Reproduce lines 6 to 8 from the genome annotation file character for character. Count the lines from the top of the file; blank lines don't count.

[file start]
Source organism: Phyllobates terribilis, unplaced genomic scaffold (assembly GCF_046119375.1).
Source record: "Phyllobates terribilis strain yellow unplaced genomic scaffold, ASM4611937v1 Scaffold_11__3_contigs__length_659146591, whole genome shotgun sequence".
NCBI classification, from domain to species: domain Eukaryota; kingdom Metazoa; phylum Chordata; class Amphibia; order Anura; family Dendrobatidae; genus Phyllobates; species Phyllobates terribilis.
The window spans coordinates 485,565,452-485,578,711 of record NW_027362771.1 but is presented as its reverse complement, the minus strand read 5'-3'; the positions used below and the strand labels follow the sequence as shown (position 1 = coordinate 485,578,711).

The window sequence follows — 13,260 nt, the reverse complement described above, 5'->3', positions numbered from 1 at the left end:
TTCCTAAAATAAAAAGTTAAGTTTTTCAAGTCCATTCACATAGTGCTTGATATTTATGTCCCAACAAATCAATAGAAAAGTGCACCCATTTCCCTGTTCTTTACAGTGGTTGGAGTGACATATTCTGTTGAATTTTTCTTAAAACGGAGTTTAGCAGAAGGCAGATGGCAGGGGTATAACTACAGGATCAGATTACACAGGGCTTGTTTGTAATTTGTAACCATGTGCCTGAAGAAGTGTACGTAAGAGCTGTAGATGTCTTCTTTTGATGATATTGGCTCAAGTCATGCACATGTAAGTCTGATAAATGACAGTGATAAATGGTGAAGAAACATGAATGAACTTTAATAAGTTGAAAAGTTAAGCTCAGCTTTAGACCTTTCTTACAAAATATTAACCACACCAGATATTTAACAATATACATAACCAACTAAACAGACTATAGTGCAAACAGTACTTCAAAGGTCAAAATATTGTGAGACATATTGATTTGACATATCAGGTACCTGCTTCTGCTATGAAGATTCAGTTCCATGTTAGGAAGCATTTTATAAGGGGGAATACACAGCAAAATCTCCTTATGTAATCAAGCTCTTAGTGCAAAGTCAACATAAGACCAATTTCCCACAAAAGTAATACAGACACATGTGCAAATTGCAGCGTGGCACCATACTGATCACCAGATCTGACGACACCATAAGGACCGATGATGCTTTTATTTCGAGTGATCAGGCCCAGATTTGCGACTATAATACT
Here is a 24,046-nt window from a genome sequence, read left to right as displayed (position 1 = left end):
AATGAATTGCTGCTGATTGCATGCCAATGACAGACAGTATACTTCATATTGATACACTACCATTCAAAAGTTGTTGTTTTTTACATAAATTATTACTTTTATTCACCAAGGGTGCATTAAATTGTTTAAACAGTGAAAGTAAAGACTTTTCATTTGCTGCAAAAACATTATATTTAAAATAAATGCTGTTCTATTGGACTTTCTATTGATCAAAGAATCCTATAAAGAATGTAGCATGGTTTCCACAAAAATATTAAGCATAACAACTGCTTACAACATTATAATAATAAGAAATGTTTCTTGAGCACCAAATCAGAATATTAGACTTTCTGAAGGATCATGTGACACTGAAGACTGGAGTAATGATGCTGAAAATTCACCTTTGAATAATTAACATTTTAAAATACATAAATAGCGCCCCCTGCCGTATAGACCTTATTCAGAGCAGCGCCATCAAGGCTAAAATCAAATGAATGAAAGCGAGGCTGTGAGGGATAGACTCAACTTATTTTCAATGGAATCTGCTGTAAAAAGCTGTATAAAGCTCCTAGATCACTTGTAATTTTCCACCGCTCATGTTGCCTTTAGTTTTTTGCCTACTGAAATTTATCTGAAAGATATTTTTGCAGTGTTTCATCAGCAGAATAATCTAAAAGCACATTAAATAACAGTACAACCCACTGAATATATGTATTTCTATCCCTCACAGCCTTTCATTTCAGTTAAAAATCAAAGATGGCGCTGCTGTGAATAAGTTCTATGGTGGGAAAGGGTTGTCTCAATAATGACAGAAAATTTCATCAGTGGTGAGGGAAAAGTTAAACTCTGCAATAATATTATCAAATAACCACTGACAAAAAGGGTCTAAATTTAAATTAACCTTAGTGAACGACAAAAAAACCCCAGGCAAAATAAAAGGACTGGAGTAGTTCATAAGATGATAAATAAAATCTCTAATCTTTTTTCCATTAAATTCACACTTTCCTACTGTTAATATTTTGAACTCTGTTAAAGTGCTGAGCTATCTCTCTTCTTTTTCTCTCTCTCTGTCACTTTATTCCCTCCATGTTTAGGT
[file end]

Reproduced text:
TTCCTAAAATAAAAAGTTAAGTTTTTCAAGTCCATTCACATAGTGCTTGATATTTATGTCCCAACAAATCAATAGAAAAGTGCACCCATTTCCCTGTTCTTTACAGTGGTTGGAGTGACATATTCTGTTGAATTTTTCTTAAAACGGAGTTTAGCAGAAGGCAGATGGCAGGGGTATAACTACAGGATCAGATTACACAGGGCTTGTTTGTAATTTGTAACCATGTGCCTGAAGAAGTGTACGTAAGAGCTGTAGATGTCTTCTTTTGATGATATTGGCTCAAGTCATGCACATGTAAGTCTGATAAATGACAGTGATAAATGGTGAAGAAACATGAATGAACTTTAATAAGTTGAAAAGTTAAGCTCAGCTTTAGACCTTTCTTACAAAATATTAACCACACCAGATATTTAACAATATACATAACCAACTAAACAGACTATAGTGCAAACAGTACTTCAAAGGTCAAAATATTGTGAGACATATTGATTTGACATATCAGGTACCTGCTTCTGCTATGAAGATTCAGTTCCATGTTAGGAAGCATTTTATAAGGGGGAATACACAGCAAAATCTCCTTATGTAATCAAGCTCTTAGTGCAAAGTCAACATAAGACCAATTTCCCACAAAAGTAATACAGACACATGTGCAAATTGCAGCGTGGCACCATACTGATCACCAGATCTGACGACACCATAAGGACCGATGATGCTTTTATTTCGAGTGATCAGGCCCAGATTTGCGACTATAATACT
Here is a 24,046-nt window from a genome sequence, read left to right as displayed (position 1 = left end):
AATGAATTGCTGCTGATTGCATGCCAATGACAGACAGTATACTTCATATTGATACACTACCATTCAAAAGTTGTTGTTTTTTACATAAATTATTACTTTTATTCACCAAGGGTGCATTAAATTGTTTAAACAGTGAAAGTAAAGACTTTTCATTTGCTGCAAAAACATTATATTTAAAATAAATGCTGTTCTATTGGACTTTCTATTGATCAAAGAATCCTATAAAGAATGTAGCATGGTTTCCACAAAAATATTAAGCATAACAACTGCTTACAACATTATAATAATAAGAAATGTTTCTTGAGCACCAAATCAGAATATTAGACTTTCTGAAGGATCATGTGACACTGAAGACTGGAGTAATGATGCTGAAAATTCACCTTTGAATAATTAACATTTTAAAATACATAAATAGCGCCCCCTGCCGTATAGACCTTATTCAGAGCAGCGCCATCAAGGCTAAAATCAAATGAATGAAAGCGAGGCTGTGAGGGATAGACTCAACTTATTTTCAATGGAATCTGCTGTAAAAAGCTGTATAAAGCTCCTAGATCACTTGTAATTTTCCACCGCTCATGTTGCCTTTAGTTTTTTGCCTACTGAAATTTATCTGAAAGATATTTTTGCAGTGTTTCATCAGCAGAATAATCTAAAAGCACATTAAATAACAGTACAACCCACTGAATATATGTATTTCTATCCCTCACAGCCTTTCATTTCAGTTAAAAATCAAAGATGGCGCTGCTGTGAATAAGTTCTATGGTGGGAAAGGGTTGTCTCAATAATGACAGAAAATTTCATCAGTGGTGAGGGAAAAGTTAAACTCTGCAATAATATTATCAAATAACCACTGACAAAAAGGGTCTAAATTTAAATTAACCTTAGTGAACGACAAAAAAACCCCAGGCAAAATAAAAGGACTGGAGTAGTTCATAAGATGATAAATAAAATCTCTAATCTTTTTTCCATTAAATTCACACTTTCCTACTGTTAATATTTTGAACTCTGTTAAAGTGCTGAGCTATCTCTCTTCTTTTTCTCTCTCTCTGTCACTTTATTCCCTCCATGTTTAGGT